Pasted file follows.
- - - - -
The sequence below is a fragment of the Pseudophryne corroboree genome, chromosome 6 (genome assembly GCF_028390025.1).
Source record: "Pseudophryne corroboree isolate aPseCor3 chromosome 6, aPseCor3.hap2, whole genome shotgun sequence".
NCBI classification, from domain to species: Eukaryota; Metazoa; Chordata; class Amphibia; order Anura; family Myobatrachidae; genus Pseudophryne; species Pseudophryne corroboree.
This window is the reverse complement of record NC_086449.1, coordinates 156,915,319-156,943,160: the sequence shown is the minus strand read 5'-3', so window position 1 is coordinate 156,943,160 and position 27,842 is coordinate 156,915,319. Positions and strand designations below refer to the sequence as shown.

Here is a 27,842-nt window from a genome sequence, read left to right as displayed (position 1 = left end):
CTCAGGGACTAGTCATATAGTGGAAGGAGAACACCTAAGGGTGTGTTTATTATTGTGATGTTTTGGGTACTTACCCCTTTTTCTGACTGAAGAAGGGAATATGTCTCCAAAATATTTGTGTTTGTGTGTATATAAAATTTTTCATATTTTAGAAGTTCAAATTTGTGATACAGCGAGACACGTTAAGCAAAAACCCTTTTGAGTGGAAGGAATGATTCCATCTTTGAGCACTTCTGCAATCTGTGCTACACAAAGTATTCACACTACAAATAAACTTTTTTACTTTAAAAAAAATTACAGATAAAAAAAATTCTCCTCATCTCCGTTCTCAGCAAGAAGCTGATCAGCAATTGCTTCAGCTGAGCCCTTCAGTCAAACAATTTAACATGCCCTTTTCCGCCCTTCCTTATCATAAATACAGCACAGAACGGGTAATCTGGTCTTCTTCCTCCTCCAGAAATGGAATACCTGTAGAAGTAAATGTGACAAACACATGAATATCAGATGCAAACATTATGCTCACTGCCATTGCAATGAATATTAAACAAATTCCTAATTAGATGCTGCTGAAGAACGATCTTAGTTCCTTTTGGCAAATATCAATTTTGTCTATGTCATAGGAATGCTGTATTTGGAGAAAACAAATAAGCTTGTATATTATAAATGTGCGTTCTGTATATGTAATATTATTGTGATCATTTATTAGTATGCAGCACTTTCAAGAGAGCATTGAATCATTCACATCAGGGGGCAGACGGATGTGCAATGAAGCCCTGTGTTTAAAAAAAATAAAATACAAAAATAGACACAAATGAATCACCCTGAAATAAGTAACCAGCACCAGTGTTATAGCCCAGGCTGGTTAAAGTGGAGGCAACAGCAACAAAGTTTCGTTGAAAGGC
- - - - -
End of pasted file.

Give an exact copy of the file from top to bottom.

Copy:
The sequence below is a fragment of the Pseudophryne corroboree genome, chromosome 6 (genome assembly GCF_028390025.1).
Source record: "Pseudophryne corroboree isolate aPseCor3 chromosome 6, aPseCor3.hap2, whole genome shotgun sequence".
NCBI classification, from domain to species: Eukaryota; Metazoa; Chordata; class Amphibia; order Anura; family Myobatrachidae; genus Pseudophryne; species Pseudophryne corroboree.
This window is the reverse complement of record NC_086449.1, coordinates 156,915,319-156,943,160: the sequence shown is the minus strand read 5'-3', so window position 1 is coordinate 156,943,160 and position 27,842 is coordinate 156,915,319. Positions and strand designations below refer to the sequence as shown.

Here is a 27,842-nt window from a genome sequence, read left to right as displayed (position 1 = left end):
CTCAGGGACTAGTCATATAGTGGAAGGAGAACACCTAAGGGTGTGTTTATTATTGTGATGTTTTGGGTACTTACCCCTTTTTCTGACTGAAGAAGGGAATATGTCTCCAAAATATTTGTGTTTGTGTGTATATAAAATTTTTCATATTTTAGAAGTTCAAATTTGTGATACAGCGAGACACGTTAAGCAAAAACCCTTTTGAGTGGAAGGAATGATTCCATCTTTGAGCACTTCTGCAATCTGTGCTACACAAAGTATTCACACTACAAATAAACTTTTTTACTTTAAAAAAAATTACAGATAAAAAAAATTCTCCTCATCTCCGTTCTCAGCAAGAAGCTGATCAGCAATTGCTTCAGCTGAGCCCTTCAGTCAAACAATTTAACATGCCCTTTTCCGCCCTTCCTTATCATAAATACAGCACAGAACGGGTAATCTGGTCTTCTTCCTCCTCCAGAAATGGAATACCTGTAGAAGTAAATGTGACAAACACATGAATATCAGATGCAAACATTATGCTCACTGCCATTGCAATGAATATTAAACAAATTCCTAATTAGATGCTGCTGAAGAACGATCTTAGTTCCTTTTGGCAAATATCAATTTTGTCTATGTCATAGGAATGCTGTATTTGGAGAAAACAAATAAGCTTGTATATTATAAATGTGCGTTCTGTATATGTAATATTATTGTGATCATTTATTAGTATGCAGCACTTTCAAGAGAGCATTGAATCATTCACATCAGGGGGCAGACGGATGTGCAATGAAGCCCTGTGTTTAAAAAAAATAAAATACAAAAATAGACACAAATGAATCACCCTGAAATAAGTAACCAGCACCAGTGTTATAGCCCAGGCTGGTTAAAGTGGAGGCAACAGCAACAAAGTTTCGTTGAAAGGC